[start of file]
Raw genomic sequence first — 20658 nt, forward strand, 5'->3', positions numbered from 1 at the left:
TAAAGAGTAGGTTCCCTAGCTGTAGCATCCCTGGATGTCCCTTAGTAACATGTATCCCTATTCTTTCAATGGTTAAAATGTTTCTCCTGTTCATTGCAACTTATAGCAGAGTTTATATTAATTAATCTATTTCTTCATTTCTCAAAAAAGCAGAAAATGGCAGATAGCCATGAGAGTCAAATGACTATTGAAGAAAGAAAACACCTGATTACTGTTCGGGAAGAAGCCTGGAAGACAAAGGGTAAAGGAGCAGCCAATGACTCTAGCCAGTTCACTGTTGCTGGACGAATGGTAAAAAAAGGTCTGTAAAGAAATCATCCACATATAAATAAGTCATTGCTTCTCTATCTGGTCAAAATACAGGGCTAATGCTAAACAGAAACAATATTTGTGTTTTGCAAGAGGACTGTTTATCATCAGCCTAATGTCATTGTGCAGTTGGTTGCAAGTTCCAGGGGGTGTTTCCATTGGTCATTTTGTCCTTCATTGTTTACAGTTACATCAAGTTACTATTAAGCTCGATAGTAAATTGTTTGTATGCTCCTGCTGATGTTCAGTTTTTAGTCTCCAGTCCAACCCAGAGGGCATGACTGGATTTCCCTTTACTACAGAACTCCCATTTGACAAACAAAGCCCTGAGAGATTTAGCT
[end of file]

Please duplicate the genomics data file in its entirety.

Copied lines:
Raw genomic sequence first — 20658 nt, forward strand, 5'->3', positions numbered from 1 at the left:
TAAAGAGTAGGTTCCCTAGCTGTAGCATCCCTGGATGTCCCTTAGTAACATGTATCCCTATTCTTTCAATGGTTAAAATGTTTCTCCTGTTCATTGCAACTTATAGCAGAGTTTATATTAATTAATCTATTTCTTCATTTCTCAAAAAAGCAGAAAATGGCAGATAGCCATGAGAGTCAAATGACTATTGAAGAAAGAAAACACCTGATTACTGTTCGGGAAGAAGCCTGGAAGACAAAGGGTAAAGGAGCAGCCAATGACTCTAGCCAGTTCACTGTTGCTGGACGAATGGTAAAAAAAGGTCTGTAAAGAAATCATCCACATATAAATAAGTCATTGCTTCTCTATCTGGTCAAAATACAGGGCTAATGCTAAACAGAAACAATATTTGTGTTTTGCAAGAGGACTGTTTATCATCAGCCTAATGTCATTGTGCAGTTGGTTGCAAGTTCCAGGGGGTGTTTCCATTGGTCATTTTGTCCTTCATTGTTTACAGTTACATCAAGTTACTATTAAGCTCGATAGTAAATTGTTTGTATGCTCCTGCTGATGTTCAGTTTTTAGTCTCCAGTCCAACCCAGAGGGCATGACTGGATTTCCCTTTACTACAGAACTCCCATTTGACAAACAAAGCCCTGAGAGATTTAGCT